*Snakebite patients in northern Bengal use this border crossing to enter Nepal on their way to the Chaarali snakebite health clinic.*
Sonia Jabbar first learned of the Chaarali Snakebite Treatment centre in Nepal when an employee at the Naxalbari Tea Estate in northern West Bengal was bitten by a cobra two years ago.
With few medical facilities in Naxalbari town equipped to deal with such cases, Jabbar arranged for her employee to be taken to the North Bengal Medical College in Siliguri, approximately 30 minutes away.
“Then her husband came running and said that he did not want her treated here and would take her to a treatment centre in Chaarali. She was fine by evening,” recalled Jabbar.
Snakebites are common in the border region of Indo-Nepal skirting the states of West Bengal and Bihar, particularly during the monsoons when the rains flush out snakes leading to conflict between humans and wildlife.
The snakebite treatment center at Chaarali is well known to Indians living in neighboring towns and villages, about 15 km from the border near Naxalbari. Yes, when snakebite happens it is the ideal treatment facility for.
While the international border between the two countries, which is approximately 1,751 km long, has multiple entry points in four Indian states, in the Darjeeling district of West Bengal, Panitanki serves as the main border crossing with an integrated check post that processes the passage of freight and traveler immigration.
Patients are usually placed on a motorbike and taken across the border, crossing a bridge across the Mechi River, which acts as a natural boundary between India and Nepal. Patients suffering from snakebite and their companions do not need passports to reach Nepal. Challan is provided by Nepalese border guards at Kakarbhitta on the other side of the river, who are familiar with the frequent passage of patients from India seeking treatment in Chaarali.
“The border guards prioritize processing their entry requests over other vehicles especially when there is a lot of traffic,” explained Rajib Shaha, 23, a wildlife rehabilitator in Naxalbari who has been researching snakes in the region for four years and has also observed the treatment administered to snakebite patients in Nepal.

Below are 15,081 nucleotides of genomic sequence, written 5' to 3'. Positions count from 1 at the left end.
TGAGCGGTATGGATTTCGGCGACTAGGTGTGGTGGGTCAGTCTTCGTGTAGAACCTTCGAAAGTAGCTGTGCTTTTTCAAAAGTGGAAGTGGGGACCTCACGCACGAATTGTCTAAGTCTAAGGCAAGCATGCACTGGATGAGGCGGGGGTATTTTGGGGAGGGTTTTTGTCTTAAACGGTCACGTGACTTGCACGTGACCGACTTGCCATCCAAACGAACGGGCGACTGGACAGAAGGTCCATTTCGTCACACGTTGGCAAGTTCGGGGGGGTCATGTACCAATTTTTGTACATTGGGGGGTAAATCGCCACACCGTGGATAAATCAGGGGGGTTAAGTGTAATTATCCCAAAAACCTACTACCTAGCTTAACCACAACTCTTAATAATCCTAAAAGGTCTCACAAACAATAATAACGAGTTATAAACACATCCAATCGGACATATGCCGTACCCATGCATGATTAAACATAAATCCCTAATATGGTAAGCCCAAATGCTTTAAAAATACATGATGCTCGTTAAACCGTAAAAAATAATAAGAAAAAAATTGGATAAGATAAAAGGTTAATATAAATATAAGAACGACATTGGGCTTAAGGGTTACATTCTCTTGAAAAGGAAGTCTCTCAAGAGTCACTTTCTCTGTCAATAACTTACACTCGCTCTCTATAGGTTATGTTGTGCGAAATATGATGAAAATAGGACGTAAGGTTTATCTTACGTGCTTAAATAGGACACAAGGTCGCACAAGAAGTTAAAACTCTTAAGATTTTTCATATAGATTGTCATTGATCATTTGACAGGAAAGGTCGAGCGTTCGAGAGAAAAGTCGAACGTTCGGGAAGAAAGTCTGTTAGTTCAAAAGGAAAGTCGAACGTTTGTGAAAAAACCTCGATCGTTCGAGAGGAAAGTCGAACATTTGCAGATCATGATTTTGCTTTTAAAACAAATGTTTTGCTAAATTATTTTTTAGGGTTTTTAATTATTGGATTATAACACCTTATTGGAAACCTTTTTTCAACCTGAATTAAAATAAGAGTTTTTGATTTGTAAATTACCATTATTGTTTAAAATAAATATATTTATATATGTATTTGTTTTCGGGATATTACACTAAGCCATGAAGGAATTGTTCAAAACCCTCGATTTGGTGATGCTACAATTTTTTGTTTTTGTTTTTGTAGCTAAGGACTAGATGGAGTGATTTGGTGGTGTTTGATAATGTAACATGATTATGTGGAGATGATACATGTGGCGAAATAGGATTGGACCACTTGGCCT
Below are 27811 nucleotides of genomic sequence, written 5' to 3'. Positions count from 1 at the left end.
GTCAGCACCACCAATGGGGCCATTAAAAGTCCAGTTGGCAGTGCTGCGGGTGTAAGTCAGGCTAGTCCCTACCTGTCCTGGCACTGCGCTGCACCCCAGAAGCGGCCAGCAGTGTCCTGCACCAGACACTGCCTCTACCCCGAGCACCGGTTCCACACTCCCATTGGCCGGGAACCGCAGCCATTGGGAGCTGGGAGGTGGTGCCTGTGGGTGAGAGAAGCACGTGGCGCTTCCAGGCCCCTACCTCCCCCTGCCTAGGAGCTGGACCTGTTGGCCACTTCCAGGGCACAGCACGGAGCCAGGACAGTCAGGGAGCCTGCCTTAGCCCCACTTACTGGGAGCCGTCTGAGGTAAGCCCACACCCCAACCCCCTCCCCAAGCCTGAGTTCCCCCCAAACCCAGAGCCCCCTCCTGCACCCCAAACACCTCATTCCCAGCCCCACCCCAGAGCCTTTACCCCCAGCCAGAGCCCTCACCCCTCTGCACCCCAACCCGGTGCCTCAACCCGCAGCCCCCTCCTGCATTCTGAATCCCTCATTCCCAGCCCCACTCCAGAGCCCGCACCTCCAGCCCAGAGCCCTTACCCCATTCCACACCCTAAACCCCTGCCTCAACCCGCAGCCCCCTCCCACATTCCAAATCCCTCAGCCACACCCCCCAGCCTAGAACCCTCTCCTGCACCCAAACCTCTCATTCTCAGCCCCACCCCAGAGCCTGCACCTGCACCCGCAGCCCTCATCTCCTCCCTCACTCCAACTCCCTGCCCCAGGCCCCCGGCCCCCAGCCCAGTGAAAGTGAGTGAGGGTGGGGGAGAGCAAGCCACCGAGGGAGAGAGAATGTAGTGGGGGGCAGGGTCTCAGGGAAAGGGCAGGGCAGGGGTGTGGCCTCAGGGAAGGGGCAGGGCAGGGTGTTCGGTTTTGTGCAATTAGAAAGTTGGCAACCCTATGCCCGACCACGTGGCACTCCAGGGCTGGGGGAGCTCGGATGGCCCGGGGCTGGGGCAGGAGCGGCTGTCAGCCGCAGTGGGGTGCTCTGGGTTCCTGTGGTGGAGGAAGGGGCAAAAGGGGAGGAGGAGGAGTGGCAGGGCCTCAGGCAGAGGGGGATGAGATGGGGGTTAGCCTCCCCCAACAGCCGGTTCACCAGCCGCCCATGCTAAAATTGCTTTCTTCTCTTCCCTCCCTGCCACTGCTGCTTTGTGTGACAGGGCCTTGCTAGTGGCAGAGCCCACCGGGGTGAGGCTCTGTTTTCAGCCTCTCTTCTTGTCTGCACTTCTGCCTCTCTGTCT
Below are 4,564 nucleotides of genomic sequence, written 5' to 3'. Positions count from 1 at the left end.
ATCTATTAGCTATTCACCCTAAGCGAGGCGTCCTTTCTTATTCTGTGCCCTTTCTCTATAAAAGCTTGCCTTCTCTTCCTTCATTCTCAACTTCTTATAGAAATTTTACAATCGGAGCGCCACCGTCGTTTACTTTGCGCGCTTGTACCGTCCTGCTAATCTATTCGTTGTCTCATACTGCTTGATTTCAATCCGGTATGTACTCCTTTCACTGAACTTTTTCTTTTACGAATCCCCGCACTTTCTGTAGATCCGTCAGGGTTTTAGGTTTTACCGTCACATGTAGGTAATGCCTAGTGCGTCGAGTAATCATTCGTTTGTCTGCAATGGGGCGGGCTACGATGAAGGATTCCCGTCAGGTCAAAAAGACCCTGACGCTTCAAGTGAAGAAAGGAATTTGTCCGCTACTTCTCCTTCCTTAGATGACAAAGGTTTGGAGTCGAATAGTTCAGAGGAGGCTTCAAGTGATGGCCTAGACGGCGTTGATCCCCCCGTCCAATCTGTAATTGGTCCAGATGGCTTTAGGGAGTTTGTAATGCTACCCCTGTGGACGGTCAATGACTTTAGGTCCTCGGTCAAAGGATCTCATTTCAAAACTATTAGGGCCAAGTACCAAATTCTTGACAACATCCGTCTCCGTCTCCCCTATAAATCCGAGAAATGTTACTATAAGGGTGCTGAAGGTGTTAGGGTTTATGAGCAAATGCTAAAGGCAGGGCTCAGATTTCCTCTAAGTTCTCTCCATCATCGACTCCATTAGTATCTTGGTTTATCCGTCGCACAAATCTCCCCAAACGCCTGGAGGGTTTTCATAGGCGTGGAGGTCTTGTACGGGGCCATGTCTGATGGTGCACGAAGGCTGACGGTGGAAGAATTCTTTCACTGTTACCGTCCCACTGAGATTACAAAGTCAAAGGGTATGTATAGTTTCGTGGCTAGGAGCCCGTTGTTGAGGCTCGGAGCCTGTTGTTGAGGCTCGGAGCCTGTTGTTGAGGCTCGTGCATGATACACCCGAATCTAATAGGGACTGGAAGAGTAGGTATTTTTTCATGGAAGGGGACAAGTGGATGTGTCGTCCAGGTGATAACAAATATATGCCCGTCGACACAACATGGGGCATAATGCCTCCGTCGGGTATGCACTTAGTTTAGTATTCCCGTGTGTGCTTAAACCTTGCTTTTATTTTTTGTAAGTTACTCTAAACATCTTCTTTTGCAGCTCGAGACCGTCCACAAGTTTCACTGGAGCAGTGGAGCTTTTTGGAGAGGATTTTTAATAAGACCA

Snakebite requires the specific treatment administered by trained doctors and paramedics, which is not commonly available in hospitals and medical centers, making centers like the one at Chaarali indispensable for people in the region.
“The treatment for snakebites is not taught in most medical schools in India and Nepal because these schools are based in cities. So when a patient comes with snakebite, they have to refer the patient elsewhere because they don’t have the treatment,” said Dr Sanjib Kumar Sharma, Professor and Department Head of Internal Medicine, BP Koirala Institute of Health Sciences in Nepal, who has conducted extensive research on the subject for over 22 years.
There are now 84 such centers operating across Nepal, but only two of these centers are frequently visited by Indian citizens because of their proximity to the border. The second in Damak, Jhapa district, run by the Nepal Red Cross Society, is approximately 20 km from Gauriganj, a border town in Nepal, which is the entry point for travelers passing through the village of Bairia in Bihar’s Kishanganj district.
*A neglected public health issue*
In 2017, the World Health Organization recognized snakebites as a neglected tropical disease and assigned it a high priority for large scale action and research.
Research led by Ralph Ravikar published in 2019 indicates that in South Asia, including Bangladesh, India, Nepal, Pakistan and Sri Lanka collectively constitute nearly 70 per cent of snakebite mortality in the world, the region being a biodiversity hotspot for venomous snake species.
Since most snakebite-related deaths occur in rural areas, they aren’t reflected in hospital or government statistics and accurate numbers are difficult to find. However, researchers believe that these numbers are high in South Asia. According to doctors, it is a serious issue particularly in the Indo-Nepal belt.
Experts in India and Nepal believes that long distances to medical centres, a lack of access to transport, little financial resources, a lack of awareness of treatment methods and fear push the rural poor in this region to faith healers known as ‘dhami’ in Nepal and ‘ojha’ in India.
Patients are usually seen arriving at centers sandwiched between the driver and the partner carrying the patient for the length of the journey. This method of transporting patients is the most popular and is rooted in the ‘Motorcycle Volunteer Program’ founded in Damak in 2004, which saved countless lives.
The centers at Chaarali and Damak operate 24 hours a day, seven days a week, accessible even now, when Coronavirus <indianexpress.com/about/coronavirus/> has forced international border closures.